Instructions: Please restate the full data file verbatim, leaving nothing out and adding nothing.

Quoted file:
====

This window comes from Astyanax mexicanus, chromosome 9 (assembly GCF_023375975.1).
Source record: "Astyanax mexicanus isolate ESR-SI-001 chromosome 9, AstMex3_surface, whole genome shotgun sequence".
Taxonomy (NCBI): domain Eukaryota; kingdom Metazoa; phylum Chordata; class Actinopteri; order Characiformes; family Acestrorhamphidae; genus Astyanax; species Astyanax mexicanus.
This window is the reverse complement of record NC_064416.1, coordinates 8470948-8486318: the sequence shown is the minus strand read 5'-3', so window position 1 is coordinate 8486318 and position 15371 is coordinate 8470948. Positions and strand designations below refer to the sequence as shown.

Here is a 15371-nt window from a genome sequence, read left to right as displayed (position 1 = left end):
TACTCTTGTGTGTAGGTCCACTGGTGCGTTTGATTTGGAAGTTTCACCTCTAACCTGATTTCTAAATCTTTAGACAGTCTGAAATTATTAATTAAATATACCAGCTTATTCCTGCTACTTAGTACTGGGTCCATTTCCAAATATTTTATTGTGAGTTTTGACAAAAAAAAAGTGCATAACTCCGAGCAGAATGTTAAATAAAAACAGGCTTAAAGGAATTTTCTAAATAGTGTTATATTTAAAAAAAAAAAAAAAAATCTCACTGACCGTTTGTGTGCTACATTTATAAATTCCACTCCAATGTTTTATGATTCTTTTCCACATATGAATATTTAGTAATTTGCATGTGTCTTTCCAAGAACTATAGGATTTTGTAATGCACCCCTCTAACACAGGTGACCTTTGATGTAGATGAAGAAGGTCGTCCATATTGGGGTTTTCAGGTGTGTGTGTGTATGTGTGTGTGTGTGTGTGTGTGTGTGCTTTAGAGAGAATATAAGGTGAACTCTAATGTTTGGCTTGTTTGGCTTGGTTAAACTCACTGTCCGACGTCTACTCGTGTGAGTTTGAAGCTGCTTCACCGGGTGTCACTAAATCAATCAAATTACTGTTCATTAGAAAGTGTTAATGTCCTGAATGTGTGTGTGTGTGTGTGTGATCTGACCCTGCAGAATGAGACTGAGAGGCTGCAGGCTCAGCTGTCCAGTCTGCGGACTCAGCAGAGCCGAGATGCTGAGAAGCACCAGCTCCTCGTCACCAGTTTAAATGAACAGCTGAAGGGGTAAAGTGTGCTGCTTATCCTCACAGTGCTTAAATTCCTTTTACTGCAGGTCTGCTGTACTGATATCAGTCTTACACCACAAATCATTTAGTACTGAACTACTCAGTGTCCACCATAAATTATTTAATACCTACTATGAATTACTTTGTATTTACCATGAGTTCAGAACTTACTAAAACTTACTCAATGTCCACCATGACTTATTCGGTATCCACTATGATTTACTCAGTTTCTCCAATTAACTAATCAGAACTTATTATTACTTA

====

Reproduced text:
This window comes from Astyanax mexicanus, chromosome 9 (assembly GCF_023375975.1).
Source record: "Astyanax mexicanus isolate ESR-SI-001 chromosome 9, AstMex3_surface, whole genome shotgun sequence".
Taxonomy (NCBI): domain Eukaryota; kingdom Metazoa; phylum Chordata; class Actinopteri; order Characiformes; family Acestrorhamphidae; genus Astyanax; species Astyanax mexicanus.
This window is the reverse complement of record NC_064416.1, coordinates 8470948-8486318: the sequence shown is the minus strand read 5'-3', so window position 1 is coordinate 8486318 and position 15371 is coordinate 8470948. Positions and strand designations below refer to the sequence as shown.

Here is a 15371-nt window from a genome sequence, read left to right as displayed (position 1 = left end):
TACTCTTGTGTGTAGGTCCACTGGTGCGTTTGATTTGGAAGTTTCACCTCTAACCTGATTTCTAAATCTTTAGACAGTCTGAAATTATTAATTAAATATACCAGCTTATTCCTGCTACTTAGTACTGGGTCCATTTCCAAATATTTTATTGTGAGTTTTGACAAAAAAAAAGTGCATAACTCCGAGCAGAATGTTAAATAAAAACAGGCTTAAAGGAATTTTCTAAATAGTGTTATATTTAAAAAAAAAAAAAAAAATCTCACTGACCGTTTGTGTGCTACATTTATAAATTCCACTCCAATGTTTTATGATTCTTTTCCACATATGAATATTTAGTAATTTGCATGTGTCTTTCCAAGAACTATAGGATTTTGTAATGCACCCCTCTAACACAGGTGACCTTTGATGTAGATGAAGAAGGTCGTCCATATTGGGGTTTTCAGGTGTGTGTGTGTATGTGTGTGTGTGTGTGTGTGTGTGTGCTTTAGAGAGAATATAAGGTGAACTCTAATGTTTGGCTTGTTTGGCTTGGTTAAACTCACTGTCCGACGTCTACTCGTGTGAGTTTGAAGCTGCTTCACCGGGTGTCACTAAATCAATCAAATTACTGTTCATTAGAAAGTGTTAATGTCCTGAATGTGTGTGTGTGTGTGTGTGATCTGACCCTGCAGAATGAGACTGAGAGGCTGCAGGCTCAGCTGTCCAGTCTGCGGACTCAGCAGAGCCGAGATGCTGAGAAGCACCAGCTCCTCGTCACCAGTTTAAATGAACAGCTGAAGGGGTAAAGTGTGCTGCTTATCCTCACAGTGCTTAAATTCCTTTTACTGCAGGTCTGCTGTACTGATATCAGTCTTACACCACAAATCATTTAGTACTGAACTACTCAGTGTCCACCATAAATTATTTAATACCTACTATGAATTACTTTGTATTTACCATGAGTTCAGAACTTACTAAAACTTACTCAATGTCCACCATGACTTATTCGGTATCCACTATGATTTACTCAGTTTCTCCAATTAACTAATCAGAACTTATTATTACTTA